“They are the crown of creation, they are ambition fulfilled, they have nowhere more to go. But life is change, that is how it differs from the rocks.”

 

“Soon they will attain the stability they strive for, in the only form it is granted — a place among the fossils.”

 

“In loyalty to their kind they cannot tolerate our rise; in loyalty to our kind, we cannot tolerate their obstruction…”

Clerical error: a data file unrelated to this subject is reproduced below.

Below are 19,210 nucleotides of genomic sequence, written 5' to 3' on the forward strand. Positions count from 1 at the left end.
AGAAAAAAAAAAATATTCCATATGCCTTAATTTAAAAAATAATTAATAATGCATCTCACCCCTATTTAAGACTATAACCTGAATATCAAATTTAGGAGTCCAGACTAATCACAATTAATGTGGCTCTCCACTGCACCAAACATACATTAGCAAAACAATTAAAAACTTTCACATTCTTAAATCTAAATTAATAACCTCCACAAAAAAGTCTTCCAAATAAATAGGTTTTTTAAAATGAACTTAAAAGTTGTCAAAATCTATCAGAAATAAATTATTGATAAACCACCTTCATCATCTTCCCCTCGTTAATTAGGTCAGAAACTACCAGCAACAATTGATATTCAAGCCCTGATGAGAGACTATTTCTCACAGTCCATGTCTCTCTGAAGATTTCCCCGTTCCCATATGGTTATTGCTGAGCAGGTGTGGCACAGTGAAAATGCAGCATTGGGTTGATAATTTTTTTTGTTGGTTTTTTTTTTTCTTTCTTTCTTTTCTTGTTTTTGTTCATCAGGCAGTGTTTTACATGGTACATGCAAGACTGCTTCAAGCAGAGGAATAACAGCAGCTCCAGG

Sound familiar? If not, I take it that you are not a fan of ‘60s rock music, and Jefferson Airplane in particular, as these words comprise a good ¾ of one of JA’s most iconic anthems, “Crown of Creation”; a song that the band famously performed in 1968 on The Smothers Brothers Comedy Hour while lead singer Grace Slick appeared in notorious blackface. When I ran across these words in Wyndham’s book, I almost fell out of my chair, but still assumed that the late Paul Kantner, the song’s writer, despite having been a well-known sci-fi buff, must have gotten them from another source. Perhaps the phrases were also Biblical in origin? But no. As it turns out, the words are indeed Wyndham’s own, and Kantner did obtain permission from the author to use them in ’68, one year before Wyndham’s passing. How remarkable for me, thus, to discover the provenance of the lyrics to one of the foremost hippie songs of the ‘60s, and learn that it is this wonderful page-turner, no less! A fascinating novel, well told, with important take-away messages AND serving as the inspiration for one of my favorite songs … is it any wonder why The Chrysalids comes so highly recommended by yours truly?